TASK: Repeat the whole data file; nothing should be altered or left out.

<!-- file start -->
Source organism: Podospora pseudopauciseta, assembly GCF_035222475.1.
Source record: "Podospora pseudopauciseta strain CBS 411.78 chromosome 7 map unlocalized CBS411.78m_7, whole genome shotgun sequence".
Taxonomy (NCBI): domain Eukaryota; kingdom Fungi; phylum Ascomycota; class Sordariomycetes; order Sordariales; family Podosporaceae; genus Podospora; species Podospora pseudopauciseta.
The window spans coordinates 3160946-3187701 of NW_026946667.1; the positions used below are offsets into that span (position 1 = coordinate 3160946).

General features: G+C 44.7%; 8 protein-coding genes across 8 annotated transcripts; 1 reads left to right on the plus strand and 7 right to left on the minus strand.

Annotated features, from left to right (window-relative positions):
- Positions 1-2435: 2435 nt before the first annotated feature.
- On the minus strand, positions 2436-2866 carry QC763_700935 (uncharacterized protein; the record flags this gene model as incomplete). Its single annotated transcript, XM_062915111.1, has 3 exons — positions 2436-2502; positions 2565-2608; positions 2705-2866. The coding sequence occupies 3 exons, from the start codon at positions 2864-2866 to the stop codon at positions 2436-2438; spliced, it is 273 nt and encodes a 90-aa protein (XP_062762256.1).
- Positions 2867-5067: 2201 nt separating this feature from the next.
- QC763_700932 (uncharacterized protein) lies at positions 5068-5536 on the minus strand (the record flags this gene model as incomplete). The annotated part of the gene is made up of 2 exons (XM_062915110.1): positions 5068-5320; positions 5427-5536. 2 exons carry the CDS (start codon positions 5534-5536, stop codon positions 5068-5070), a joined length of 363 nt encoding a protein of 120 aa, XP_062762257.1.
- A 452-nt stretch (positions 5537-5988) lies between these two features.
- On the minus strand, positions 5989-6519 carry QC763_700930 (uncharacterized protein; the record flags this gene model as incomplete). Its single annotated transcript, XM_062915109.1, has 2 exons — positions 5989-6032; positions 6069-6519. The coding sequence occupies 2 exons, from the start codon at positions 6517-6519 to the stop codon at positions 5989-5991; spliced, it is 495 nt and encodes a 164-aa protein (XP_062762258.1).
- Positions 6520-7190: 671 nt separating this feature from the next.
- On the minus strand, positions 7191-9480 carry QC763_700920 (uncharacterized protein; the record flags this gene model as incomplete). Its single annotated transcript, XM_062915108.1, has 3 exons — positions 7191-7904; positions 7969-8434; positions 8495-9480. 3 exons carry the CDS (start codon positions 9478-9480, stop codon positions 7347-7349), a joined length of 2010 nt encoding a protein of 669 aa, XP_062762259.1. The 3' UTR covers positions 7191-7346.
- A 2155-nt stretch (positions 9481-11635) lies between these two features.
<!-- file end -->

Source organism: Podospora pseudopauciseta, assembly GCF_035222475.1.
Source record: "Podospora pseudopauciseta strain CBS 411.78 chromosome 7 map unlocalized CBS411.78m_7, whole genome shotgun sequence".
Taxonomy (NCBI): domain Eukaryota; kingdom Fungi; phylum Ascomycota; class Sordariomycetes; order Sordariales; family Podosporaceae; genus Podospora; species Podospora pseudopauciseta.
The window spans coordinates 3160946-3187701 of NW_026946667.1; the positions used below are offsets into that span (position 1 = coordinate 3160946).

General features: G+C 44.7%; 8 protein-coding genes across 8 annotated transcripts; 1 reads left to right on the plus strand and 7 right to left on the minus strand.

Annotated features, from left to right (window-relative positions):
- Positions 1-2435: 2435 nt before the first annotated feature.
- On the minus strand, positions 2436-2866 carry QC763_700935 (uncharacterized protein; the record flags this gene model as incomplete). Its single annotated transcript, XM_062915111.1, has 3 exons — positions 2436-2502; positions 2565-2608; positions 2705-2866. The coding sequence occupies 3 exons, from the start codon at positions 2864-2866 to the stop codon at positions 2436-2438; spliced, it is 273 nt and encodes a 90-aa protein (XP_062762256.1).
- Positions 2867-5067: 2201 nt separating this feature from the next.
- QC763_700932 (uncharacterized protein) lies at positions 5068-5536 on the minus strand (the record flags this gene model as incomplete). The annotated part of the gene is made up of 2 exons (XM_062915110.1): positions 5068-5320; positions 5427-5536. 2 exons carry the CDS (start codon positions 5534-5536, stop codon positions 5068-5070), a joined length of 363 nt encoding a protein of 120 aa, XP_062762257.1.
- A 452-nt stretch (positions 5537-5988) lies between these two features.
- On the minus strand, positions 5989-6519 carry QC763_700930 (uncharacterized protein; the record flags this gene model as incomplete). Its single annotated transcript, XM_062915109.1, has 2 exons — positions 5989-6032; positions 6069-6519. The coding sequence occupies 2 exons, from the start codon at positions 6517-6519 to the stop codon at positions 5989-5991; spliced, it is 495 nt and encodes a 164-aa protein (XP_062762258.1).
- Positions 6520-7190: 671 nt separating this feature from the next.
- On the minus strand, positions 7191-9480 carry QC763_700920 (uncharacterized protein; the record flags this gene model as incomplete). Its single annotated transcript, XM_062915108.1, has 3 exons — positions 7191-7904; positions 7969-8434; positions 8495-9480. 3 exons carry the CDS (start codon positions 9478-9480, stop codon positions 7347-7349), a joined length of 2010 nt encoding a protein of 669 aa, XP_062762259.1. The 3' UTR covers positions 7191-7346.
- A 2155-nt stretch (positions 9481-11635) lies between these two features.